- Théâtre et exégèse: la figure et la gloire dans ‘L’Histoire de Tobie et de Sara’ by Hélène de Saint-Aubert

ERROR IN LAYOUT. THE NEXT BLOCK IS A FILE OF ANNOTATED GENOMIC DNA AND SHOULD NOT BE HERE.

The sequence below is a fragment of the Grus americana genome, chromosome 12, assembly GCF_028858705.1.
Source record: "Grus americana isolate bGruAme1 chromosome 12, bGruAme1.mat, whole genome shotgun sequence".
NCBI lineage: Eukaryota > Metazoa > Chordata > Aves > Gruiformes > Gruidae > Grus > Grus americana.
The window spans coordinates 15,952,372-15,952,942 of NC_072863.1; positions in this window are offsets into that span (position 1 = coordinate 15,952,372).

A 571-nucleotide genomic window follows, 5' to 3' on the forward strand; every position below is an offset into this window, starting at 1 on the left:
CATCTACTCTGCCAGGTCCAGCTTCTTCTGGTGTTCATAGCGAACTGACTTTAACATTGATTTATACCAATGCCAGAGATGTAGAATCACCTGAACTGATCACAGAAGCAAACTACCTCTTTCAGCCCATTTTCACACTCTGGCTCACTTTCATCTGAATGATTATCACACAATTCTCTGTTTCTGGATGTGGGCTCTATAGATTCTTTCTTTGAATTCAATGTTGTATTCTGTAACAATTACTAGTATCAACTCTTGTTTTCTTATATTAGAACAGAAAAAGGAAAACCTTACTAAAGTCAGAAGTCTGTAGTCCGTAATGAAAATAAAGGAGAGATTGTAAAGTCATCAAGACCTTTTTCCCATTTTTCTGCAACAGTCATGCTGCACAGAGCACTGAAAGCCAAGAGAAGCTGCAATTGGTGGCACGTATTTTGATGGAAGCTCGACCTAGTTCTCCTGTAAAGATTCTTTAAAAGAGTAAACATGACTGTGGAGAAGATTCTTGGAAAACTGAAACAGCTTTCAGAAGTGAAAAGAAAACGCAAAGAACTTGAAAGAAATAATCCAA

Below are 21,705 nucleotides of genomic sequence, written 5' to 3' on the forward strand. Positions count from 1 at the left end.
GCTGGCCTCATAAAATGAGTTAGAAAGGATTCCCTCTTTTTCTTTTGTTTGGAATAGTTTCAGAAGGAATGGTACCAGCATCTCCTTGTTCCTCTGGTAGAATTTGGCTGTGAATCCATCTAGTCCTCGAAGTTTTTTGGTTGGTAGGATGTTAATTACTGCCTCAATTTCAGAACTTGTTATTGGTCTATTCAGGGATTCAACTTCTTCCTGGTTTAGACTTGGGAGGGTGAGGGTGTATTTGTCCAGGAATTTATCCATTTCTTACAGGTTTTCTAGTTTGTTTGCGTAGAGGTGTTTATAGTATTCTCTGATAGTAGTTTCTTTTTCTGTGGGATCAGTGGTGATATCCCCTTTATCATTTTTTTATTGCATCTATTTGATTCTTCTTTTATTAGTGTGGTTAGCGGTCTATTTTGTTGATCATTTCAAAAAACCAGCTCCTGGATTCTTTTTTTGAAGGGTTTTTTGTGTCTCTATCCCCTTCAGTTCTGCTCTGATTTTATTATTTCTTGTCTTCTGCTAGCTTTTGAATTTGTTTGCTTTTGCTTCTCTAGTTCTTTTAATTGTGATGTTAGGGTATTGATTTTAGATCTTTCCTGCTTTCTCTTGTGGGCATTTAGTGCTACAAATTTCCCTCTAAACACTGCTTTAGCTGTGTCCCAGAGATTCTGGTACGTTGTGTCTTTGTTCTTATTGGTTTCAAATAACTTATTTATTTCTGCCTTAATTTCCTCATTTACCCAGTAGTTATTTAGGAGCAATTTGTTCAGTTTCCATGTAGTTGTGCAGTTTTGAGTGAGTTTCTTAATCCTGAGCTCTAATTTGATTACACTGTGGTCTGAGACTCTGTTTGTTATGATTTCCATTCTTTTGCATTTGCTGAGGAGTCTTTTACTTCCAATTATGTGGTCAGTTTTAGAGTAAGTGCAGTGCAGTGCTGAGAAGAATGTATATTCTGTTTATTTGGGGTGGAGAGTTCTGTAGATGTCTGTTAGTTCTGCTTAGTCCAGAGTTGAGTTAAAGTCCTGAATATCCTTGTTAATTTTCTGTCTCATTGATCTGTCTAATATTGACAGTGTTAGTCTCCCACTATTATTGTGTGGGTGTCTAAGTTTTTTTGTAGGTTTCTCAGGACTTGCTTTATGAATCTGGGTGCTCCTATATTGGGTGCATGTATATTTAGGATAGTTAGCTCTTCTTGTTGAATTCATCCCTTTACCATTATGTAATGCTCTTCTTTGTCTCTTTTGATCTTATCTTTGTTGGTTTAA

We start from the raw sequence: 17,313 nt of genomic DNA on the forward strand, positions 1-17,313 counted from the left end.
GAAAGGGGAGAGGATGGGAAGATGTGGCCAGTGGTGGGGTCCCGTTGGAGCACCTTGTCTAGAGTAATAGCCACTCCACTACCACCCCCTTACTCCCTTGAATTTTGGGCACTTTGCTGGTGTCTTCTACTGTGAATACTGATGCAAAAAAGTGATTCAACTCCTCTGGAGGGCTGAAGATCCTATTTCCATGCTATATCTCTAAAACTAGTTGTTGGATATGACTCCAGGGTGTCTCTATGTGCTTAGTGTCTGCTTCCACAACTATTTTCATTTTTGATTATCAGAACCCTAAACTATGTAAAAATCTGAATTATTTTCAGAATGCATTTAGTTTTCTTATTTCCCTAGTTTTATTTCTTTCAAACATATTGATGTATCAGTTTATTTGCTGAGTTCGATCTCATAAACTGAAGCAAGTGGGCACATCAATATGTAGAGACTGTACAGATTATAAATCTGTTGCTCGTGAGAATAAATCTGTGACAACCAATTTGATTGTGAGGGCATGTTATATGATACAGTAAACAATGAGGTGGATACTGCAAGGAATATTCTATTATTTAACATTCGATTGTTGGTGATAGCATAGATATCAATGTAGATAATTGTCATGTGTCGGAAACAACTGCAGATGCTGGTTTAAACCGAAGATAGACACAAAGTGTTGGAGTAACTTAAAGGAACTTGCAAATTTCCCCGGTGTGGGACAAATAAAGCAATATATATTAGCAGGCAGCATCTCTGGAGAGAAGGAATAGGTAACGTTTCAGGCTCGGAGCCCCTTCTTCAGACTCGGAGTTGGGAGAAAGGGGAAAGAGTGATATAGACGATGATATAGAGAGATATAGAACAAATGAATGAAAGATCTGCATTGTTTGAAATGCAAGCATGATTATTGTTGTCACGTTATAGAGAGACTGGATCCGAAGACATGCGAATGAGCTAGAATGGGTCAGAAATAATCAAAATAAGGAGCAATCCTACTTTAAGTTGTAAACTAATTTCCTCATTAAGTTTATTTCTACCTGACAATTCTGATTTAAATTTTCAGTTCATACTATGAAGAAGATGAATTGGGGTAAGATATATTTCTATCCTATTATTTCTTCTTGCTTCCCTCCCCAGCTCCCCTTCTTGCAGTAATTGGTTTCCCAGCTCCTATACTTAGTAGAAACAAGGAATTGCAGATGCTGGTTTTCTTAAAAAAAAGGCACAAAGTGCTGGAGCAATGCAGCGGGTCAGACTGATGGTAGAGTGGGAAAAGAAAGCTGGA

Claudel’s Histoire de Tobie et de Sara is based on the book of Tobit (as entitled in the New English Bible), apocryphal according to Protestant tradition but declared canonical by various early Church Councils in the Catholic tradition. The play’s interest within the Claudelian œuvre lies in its theatrical form, which includes a screen for the projection of images, a bare platform on stage, and an engaging lyrical text including liturgical elements in Latin, accompanied by detailed gestural aspects of movement. Claudel wrote the first version of the play, as Hélène de Saint-Aubert points out, in the form of a moralité in 1938, following on from his commentary of the story in 1935. From the dramatic perspective, Saint-Aubert’s analysis, in the first book devoted to the play, is fundamentally based therefore on the idea of what she terms an exegetical theatre, where the theatrical aesthetic as such projects Claudel’s interpretation of the story. For Saint-Aubert, Claudel’s aesthetic is deeply rooted in the idea that everything is a ‘figure’ of something, where the physical world and ‘literal’ history are symbolic of a transcendent meaning. But Claudel’s notion of figure, according to Saint-Aubert, is not a static juxtaposition of elements, but a nodal polysemic point pregnant with diverse meanings operating simultaneously out of each other. This enables Claudel to manipulate the movement of history or the story backwards and forwards through evocations of the Old and New Testaments, thus producing a dynamic version of anagogic biblical interpretation much favoured in the Jesuit teaching of the sixteenth and seventeenth centuries. This ‘total’ perspective is articulated through various textual themes such as the young Tobias prefiguring the advent of Christ, personal conversion, and mystic marriage. Central to the play is the spiritual status accorded to Israel and the concept of the Nouvelle Alliance between Church and Synagogue. Indeed, Saint-Aubert mounts a stout defence or, at least, offers a sympathetic understanding of Claudel’s version of the philo-Semitic project, which remains so problematic and which was so much a part of some Catholic thinking in the first third of the twentieth century, particularly among the convertis of whom Claudel himself was the ideal example (on this subject, see my review of Brenna Moore’s Sacred Dread in French Studies, 67 (2013), 576). One problem with the book is that little upfront guidance is provided concerning the various versions of the text frequently alluded to in the analysis. In addition, while Saint-Aubert’s erudition and contextual knowledge are certainly impressive, this is also, paradoxically, the book’s weakness, since the text seems to refer implicitly or explicitly to almost everything in Claudel’s writing or the Catholic tradition one can imagine. The reader is presented with what amounts to considerable information overload, which, added to the minutest dissection of the text itself, makes smooth reading of the book very difficult. In these circumstances, getting from beginning to end becomes almost the academic version of [End Page 408] an unbeatable personal best. On the other hand, the book is certain to be the definitive study of the play for some time to come.